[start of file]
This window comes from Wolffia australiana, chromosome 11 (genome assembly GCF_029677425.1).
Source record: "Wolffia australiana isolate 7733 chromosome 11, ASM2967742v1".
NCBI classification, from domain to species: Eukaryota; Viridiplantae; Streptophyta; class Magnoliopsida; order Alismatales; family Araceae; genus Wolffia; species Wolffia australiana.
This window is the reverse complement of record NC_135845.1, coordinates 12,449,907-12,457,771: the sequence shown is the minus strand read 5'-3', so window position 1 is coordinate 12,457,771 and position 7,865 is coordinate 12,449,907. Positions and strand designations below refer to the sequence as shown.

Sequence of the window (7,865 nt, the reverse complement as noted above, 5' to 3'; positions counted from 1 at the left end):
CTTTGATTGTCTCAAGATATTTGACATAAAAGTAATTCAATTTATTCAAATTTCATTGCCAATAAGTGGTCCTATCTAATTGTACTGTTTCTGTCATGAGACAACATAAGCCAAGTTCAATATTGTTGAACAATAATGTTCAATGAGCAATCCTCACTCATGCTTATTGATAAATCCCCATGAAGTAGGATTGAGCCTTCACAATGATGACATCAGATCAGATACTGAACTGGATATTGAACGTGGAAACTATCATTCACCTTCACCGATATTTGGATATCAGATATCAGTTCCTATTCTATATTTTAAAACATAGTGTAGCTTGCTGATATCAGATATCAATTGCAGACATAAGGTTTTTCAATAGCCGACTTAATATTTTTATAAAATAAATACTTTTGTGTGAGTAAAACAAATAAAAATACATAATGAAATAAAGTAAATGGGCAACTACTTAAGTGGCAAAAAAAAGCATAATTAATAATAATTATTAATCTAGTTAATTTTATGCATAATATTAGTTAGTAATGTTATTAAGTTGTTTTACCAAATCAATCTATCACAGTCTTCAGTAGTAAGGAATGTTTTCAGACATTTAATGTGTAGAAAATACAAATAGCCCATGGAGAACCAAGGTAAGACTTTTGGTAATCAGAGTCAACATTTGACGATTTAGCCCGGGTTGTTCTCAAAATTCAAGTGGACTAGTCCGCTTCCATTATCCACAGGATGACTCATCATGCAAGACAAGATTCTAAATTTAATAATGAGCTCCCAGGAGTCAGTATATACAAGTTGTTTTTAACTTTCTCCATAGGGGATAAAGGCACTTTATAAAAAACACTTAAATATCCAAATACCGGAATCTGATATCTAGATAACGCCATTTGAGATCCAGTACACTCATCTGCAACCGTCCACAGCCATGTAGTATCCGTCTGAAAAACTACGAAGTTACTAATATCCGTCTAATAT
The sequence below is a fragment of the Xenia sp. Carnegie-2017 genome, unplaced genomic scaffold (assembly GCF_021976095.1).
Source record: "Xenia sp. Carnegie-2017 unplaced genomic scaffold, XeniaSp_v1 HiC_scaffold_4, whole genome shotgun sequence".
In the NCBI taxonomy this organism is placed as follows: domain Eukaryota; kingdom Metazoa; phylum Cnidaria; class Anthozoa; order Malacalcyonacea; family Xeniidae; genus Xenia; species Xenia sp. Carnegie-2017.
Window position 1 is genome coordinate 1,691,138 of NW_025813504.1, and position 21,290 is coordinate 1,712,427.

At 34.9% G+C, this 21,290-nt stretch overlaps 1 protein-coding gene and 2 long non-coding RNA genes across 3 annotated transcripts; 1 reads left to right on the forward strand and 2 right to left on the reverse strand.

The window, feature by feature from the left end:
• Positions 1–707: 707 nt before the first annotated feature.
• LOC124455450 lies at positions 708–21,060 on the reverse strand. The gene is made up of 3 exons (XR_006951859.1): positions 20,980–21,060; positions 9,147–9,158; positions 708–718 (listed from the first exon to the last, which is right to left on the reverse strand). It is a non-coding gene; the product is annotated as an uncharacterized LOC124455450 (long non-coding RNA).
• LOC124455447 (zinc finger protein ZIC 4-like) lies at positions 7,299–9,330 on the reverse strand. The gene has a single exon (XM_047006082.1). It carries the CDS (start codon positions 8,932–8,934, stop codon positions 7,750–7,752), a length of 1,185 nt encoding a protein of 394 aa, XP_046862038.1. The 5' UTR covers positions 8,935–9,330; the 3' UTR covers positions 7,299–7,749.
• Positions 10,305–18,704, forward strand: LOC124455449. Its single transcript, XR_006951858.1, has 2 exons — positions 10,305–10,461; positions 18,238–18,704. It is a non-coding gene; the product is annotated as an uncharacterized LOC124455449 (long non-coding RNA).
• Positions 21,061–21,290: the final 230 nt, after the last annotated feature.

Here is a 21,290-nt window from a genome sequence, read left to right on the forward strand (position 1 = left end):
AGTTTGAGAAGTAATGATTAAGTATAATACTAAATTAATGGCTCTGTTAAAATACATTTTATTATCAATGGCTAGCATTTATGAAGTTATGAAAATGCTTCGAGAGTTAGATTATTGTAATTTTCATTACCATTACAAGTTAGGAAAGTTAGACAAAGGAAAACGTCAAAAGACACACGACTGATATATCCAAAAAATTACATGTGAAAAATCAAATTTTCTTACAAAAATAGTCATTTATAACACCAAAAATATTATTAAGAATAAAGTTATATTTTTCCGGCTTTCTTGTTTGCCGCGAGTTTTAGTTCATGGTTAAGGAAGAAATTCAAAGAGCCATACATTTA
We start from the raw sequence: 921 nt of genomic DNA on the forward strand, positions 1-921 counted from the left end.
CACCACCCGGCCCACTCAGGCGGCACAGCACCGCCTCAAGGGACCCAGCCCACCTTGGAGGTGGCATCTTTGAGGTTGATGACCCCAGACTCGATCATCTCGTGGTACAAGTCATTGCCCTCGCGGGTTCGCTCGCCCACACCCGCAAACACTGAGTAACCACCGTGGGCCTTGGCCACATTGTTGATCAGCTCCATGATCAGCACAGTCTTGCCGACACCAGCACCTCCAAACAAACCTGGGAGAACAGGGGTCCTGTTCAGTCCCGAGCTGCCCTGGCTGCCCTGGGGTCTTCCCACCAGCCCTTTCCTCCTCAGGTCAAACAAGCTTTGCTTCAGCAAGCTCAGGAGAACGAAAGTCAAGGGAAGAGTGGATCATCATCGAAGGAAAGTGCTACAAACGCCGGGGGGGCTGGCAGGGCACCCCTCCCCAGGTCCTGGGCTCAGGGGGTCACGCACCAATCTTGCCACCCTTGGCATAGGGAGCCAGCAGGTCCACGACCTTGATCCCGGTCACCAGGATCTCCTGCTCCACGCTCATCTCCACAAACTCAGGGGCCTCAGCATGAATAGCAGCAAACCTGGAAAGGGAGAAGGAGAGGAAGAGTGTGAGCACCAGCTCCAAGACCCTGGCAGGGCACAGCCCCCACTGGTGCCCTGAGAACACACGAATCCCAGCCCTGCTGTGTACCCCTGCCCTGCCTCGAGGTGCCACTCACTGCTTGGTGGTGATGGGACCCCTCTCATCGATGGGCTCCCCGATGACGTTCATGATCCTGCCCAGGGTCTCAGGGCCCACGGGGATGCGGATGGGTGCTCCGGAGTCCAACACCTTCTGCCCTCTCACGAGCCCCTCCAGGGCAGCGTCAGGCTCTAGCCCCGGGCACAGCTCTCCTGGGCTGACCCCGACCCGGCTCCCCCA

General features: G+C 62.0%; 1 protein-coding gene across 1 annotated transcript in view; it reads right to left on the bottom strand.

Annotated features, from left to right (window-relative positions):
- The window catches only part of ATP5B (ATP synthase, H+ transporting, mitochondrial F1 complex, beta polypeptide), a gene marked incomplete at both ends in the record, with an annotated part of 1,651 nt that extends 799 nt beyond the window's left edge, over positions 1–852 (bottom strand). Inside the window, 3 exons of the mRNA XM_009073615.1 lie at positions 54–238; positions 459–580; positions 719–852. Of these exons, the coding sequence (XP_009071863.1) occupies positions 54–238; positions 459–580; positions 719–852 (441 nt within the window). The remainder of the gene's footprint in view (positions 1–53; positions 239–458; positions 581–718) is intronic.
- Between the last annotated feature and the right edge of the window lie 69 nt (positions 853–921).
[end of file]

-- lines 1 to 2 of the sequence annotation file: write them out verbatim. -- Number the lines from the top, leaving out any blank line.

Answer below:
This window comes from Wolffia australiana, chromosome 11 (genome assembly GCF_029677425.1).
Source record: "Wolffia australiana isolate 7733 chromosome 11, ASM2967742v1".